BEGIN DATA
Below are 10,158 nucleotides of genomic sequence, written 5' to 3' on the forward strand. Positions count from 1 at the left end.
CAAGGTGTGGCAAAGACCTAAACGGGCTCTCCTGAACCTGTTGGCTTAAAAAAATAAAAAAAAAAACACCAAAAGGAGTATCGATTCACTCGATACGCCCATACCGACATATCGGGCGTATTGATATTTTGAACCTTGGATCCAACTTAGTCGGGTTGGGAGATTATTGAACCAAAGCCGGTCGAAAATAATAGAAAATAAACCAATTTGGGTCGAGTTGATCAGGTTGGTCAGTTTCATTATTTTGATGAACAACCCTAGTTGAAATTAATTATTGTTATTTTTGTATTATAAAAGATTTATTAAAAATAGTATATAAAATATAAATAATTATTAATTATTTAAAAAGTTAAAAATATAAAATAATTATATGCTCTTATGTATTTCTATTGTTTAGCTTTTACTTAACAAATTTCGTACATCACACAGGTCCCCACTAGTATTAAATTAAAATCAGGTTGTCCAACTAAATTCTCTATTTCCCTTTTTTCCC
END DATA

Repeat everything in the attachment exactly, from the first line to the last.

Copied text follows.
Below are 10,158 nucleotides of genomic sequence, written 5' to 3' on the forward strand. Positions count from 1 at the left end.
CAAGGTGTGGCAAAGACCTAAACGGGCTCTCCTGAACCTGTTGGCTTAAAAAAATAAAAAAAAAAACACCAAAAGGAGTATCGATTCACTCGATACGCCCATACCGACATATCGGGCGTATTGATATTTTGAACCTTGGATCCAACTTAGTCGGGTTGGGAGATTATTGAACCAAAGCCGGTCGAAAATAATAGAAAATAAACCAATTTGGGTCGAGTTGATCAGGTTGGTCAGTTTCATTATTTTGATGAACAACCCTAGTTGAAATTAATTATTGTTATTTTTGTATTATAAAAGATTTATTAAAAATAGTATATAAAATATAAATAATTATTAATTATTTAAAAAGTTAAAAATATAAAATAATTATATGCTCTTATGTATTTCTATTGTTTAGCTTTTACTTAACAAATTTCGTACATCACACAGGTCCCCACTAGTATTAAATTAAAATCAGGTTGTCCAACTAAATTCTCTATTTCCCTTTTTTCCC